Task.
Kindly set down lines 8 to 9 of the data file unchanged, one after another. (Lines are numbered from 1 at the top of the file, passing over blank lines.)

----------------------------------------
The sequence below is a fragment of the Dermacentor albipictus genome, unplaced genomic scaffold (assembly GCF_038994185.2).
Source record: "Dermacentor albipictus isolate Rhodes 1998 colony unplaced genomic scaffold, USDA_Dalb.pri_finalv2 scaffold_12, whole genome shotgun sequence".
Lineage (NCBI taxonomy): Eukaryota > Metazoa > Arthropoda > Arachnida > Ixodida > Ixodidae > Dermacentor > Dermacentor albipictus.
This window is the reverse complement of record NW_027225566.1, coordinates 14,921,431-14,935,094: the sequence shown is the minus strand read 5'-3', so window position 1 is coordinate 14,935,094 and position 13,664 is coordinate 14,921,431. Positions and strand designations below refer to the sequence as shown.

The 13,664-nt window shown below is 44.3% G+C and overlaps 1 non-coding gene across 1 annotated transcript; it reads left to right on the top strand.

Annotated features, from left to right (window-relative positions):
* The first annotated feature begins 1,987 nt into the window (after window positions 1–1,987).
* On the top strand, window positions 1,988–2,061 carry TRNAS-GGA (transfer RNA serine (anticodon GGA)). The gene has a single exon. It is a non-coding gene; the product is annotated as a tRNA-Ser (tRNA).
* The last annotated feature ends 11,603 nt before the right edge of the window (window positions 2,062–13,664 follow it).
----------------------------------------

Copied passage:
* On the top strand, window positions 1,988–2,061 carry TRNAS-GGA (transfer RNA serine (anticodon GGA)). The gene has a single exon. It is a non-coding gene; the product is annotated as a tRNA-Ser (tRNA).
* The last annotated feature ends 11,603 nt before the right edge of the window (window positions 2,062–13,664 follow it).